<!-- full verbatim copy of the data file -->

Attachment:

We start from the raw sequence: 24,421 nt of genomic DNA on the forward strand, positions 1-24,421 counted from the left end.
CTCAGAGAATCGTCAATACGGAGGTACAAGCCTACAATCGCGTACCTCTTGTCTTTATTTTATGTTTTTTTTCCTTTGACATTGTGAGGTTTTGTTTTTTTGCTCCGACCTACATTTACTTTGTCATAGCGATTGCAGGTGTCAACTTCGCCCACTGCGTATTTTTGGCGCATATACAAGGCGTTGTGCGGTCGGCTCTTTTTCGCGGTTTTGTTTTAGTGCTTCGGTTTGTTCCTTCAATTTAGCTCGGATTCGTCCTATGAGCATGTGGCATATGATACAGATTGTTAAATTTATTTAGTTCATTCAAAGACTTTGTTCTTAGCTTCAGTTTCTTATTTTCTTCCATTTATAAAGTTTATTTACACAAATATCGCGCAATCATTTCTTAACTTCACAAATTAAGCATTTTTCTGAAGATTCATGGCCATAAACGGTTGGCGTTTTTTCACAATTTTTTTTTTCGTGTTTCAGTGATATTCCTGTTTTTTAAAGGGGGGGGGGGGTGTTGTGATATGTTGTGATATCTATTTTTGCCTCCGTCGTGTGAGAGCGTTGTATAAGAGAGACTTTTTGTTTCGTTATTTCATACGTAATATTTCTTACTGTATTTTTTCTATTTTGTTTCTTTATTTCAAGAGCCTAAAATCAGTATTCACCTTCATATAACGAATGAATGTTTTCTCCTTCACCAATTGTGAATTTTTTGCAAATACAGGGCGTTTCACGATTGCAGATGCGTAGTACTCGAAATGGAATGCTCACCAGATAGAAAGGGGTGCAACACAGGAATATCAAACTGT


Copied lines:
We start from the raw sequence: 24,421 nt of genomic DNA on the forward strand, positions 1-24,421 counted from the left end.
CTCAGAGAATCGTCAATACGGAGGTACAAGCCTACAATCGCGTACCTCTTGTCTTTATTTTATGTTTTTTTTCCTTTGACATTGTGAGGTTTTGTTTTTTTGCTCCGACCTACATTTACTTTGTCATAGCGATTGCAGGTGTCAACTTCGCCCACTGCGTATTTTTGGCGCATATACAAGGCGTTGTGCGGTCGGCTCTTTTTCGCGGTTTTGTTTTAGTGCTTCGGTTTGTTCCTTCAATTTAGCTCGGATTCGTCCTATGAGCATGTGGCATATGATACAGATTGTTAAATTTATTTAGTTCATTCAAAGACTTTGTTCTTAGCTTCAGTTTCTTATTTTCTTCCATTTATAAAGTTTATTTACACAAATATCGCGCAATCATTTCTTAACTTCACAAATTAAGCATTTTTCTGAAGATTCATGGCCATAAACGGTTGGCGTTTTTTCACAATTTTTTTTTTCGTGTTTCAGTGATATTCCTGTTTTTTAAAGGGGGGGGGGGGTGTTGTGATATGTTGTGATATCTATTTTTGCCTCCGTCGTGTGAGAGCGTTGTATAAGAGAGACTTTTTGTTTCGTTATTTCATACGTAATATTTCTTACTGTATTTTTTCTATTTTGTTTCTTTATTTCAAGAGCCTAAAATCAGTATTCACCTTCATATAACGAATGAATGTTTTCTCCTTCACCAATTGTGAATTTTTTGCAAATACAGGGCGTTTCACGATTGCAGATGCGTAGTACTCGAAATGGAATGCTCACCAGATAGAAAGGGGTGCAACACAGGAATATCAAACTGT